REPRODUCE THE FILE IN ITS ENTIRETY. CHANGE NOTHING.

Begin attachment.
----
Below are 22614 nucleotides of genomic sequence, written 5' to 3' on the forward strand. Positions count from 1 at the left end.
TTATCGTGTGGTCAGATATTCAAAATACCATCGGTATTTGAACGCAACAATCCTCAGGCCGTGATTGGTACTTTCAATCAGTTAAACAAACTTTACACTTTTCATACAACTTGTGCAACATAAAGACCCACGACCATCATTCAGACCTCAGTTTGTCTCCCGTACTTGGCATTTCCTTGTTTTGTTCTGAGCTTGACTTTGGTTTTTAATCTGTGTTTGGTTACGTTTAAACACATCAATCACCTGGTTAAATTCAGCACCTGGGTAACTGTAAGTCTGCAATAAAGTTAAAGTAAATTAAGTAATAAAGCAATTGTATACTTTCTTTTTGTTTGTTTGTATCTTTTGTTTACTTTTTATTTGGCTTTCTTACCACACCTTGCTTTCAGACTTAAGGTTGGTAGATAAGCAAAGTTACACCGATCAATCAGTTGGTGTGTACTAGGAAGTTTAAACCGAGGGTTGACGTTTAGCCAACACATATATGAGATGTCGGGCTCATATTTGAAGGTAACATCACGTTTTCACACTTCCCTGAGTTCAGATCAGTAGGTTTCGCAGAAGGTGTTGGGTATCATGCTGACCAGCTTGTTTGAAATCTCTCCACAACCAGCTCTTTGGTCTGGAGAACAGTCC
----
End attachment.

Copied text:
Below are 22614 nucleotides of genomic sequence, written 5' to 3' on the forward strand. Positions count from 1 at the left end.
TTATCGTGTGGTCAGATATTCAAAATACCATCGGTATTTGAACGCAACAATCCTCAGGCCGTGATTGGTACTTTCAATCAGTTAAACAAACTTTACACTTTTCATACAACTTGTGCAACATAAAGACCCACGACCATCATTCAGACCTCAGTTTGTCTCCCGTACTTGGCATTTCCTTGTTTTGTTCTGAGCTTGACTTTGGTTTTTAATCTGTGTTTGGTTACGTTTAAACACATCAATCACCTGGTTAAATTCAGCACCTGGGTAACTGTAAGTCTGCAATAAAGTTAAAGTAAATTAAGTAATAAAGCAATTGTATACTTTCTTTTTGTTTGTTTGTATCTTTTGTTTACTTTTTATTTGGCTTTCTTACCACACCTTGCTTTCAGACTTAAGGTTGGTAGATAAGCAAAGTTACACCGATCAATCAGTTGGTGTGTACTAGGAAGTTTAAACCGAGGGTTGACGTTTAGCCAACACATATATGAGATGTCGGGCTCATATTTGAAGGTAACATCACGTTTTCACACTTCCCTGAGTTCAGATCAGTAGGTTTCGCAGAAGGTGTTGGGTATCATGCTGACCAGCTTGTTTGAAATCTCTCCACAACCAGCTCTTTGGTCTGGAGAACAGTCC